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Memcached Flaw Kill Switch Could Foil DDoS-ers

Researchers claim to have discovered a way of mitigating a vulnerability in Memcached servers which is responsible for two of the biggest DDoS attacks ever recorded.

Corero Network Security said it has disclosed the new “kill switch” to the authorities in a bid to lock down the flaw worldwide and prevent more damaging attacks.

The Memcached open source memory caching system is found on over 95,000 servers worldwide, where it caches frequently used web pages to boost access times and performance.

However, it was never meant to be internet accessible, so is not protected by any authentication mechanism. This means hackers can generate spoof requests to amplify DDoS attacks by up to 50,000 times, according to Corero.

This led to a 1.35Tbps attack on GitHub last week and an even bigger one of 1.7Tbps on an unnamed US service provider which Arbor claims to have defended against.

Corero said the same vulnerability can also be exploited “via a simple debug command” to steal any data cached on a targeted server, including confidential database records, website customer information, emails, API data, Hadoop information and more.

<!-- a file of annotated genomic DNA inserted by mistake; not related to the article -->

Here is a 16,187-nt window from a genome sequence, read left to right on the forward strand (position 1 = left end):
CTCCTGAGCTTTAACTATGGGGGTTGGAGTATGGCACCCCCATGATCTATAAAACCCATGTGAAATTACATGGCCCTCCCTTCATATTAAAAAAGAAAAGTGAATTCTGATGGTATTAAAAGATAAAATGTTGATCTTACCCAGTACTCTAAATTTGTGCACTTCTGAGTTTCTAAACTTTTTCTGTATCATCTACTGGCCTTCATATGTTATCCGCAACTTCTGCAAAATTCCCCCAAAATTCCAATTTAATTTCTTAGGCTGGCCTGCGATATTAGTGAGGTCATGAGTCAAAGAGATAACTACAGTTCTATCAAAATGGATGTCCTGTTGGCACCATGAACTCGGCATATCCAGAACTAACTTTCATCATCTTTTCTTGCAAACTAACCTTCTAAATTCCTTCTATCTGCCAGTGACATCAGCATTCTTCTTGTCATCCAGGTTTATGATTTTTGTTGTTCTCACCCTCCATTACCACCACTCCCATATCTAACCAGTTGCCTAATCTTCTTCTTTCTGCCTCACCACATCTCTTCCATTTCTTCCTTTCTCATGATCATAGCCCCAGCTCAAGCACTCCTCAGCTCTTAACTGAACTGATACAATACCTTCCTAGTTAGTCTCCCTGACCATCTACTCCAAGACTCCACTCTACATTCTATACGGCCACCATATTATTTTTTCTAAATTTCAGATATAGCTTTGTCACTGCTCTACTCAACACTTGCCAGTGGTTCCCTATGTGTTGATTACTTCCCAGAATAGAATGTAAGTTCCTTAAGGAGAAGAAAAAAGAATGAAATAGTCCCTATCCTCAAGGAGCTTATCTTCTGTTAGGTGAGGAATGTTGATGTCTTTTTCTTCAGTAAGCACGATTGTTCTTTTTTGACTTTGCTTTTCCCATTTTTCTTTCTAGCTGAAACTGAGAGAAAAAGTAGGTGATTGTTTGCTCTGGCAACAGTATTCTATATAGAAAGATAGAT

Hackers could also maliciously modify the data and reinsert it into the cache without the owner’s knowledge, the firm explained.

The newly discovered “flush_all” counter-measure sends a command to an attacking server to suppress current DDoS exploitation, and invalidates the cache including any potential malicious payload, Corero said.

It has apparently been tested on live attacking servers and found to be 100% effective with no collateral damage caused.

“Memcached represents a new chapter in DDoS attack executions. Previously, the most recent record-breaking attacks were being orchestrated from relatively low bandwidth Internet of Things (IoT) devices,” said Corero Network Security CEO, Ashley Stephenson.

“In contrast, these Memcached servers are typically connected to higher bandwidth networks and, as a result of high amplification factors, are delivering data avalanches to crippling effect. Unless operators of Memcached servers take action, these attacks will continue.”

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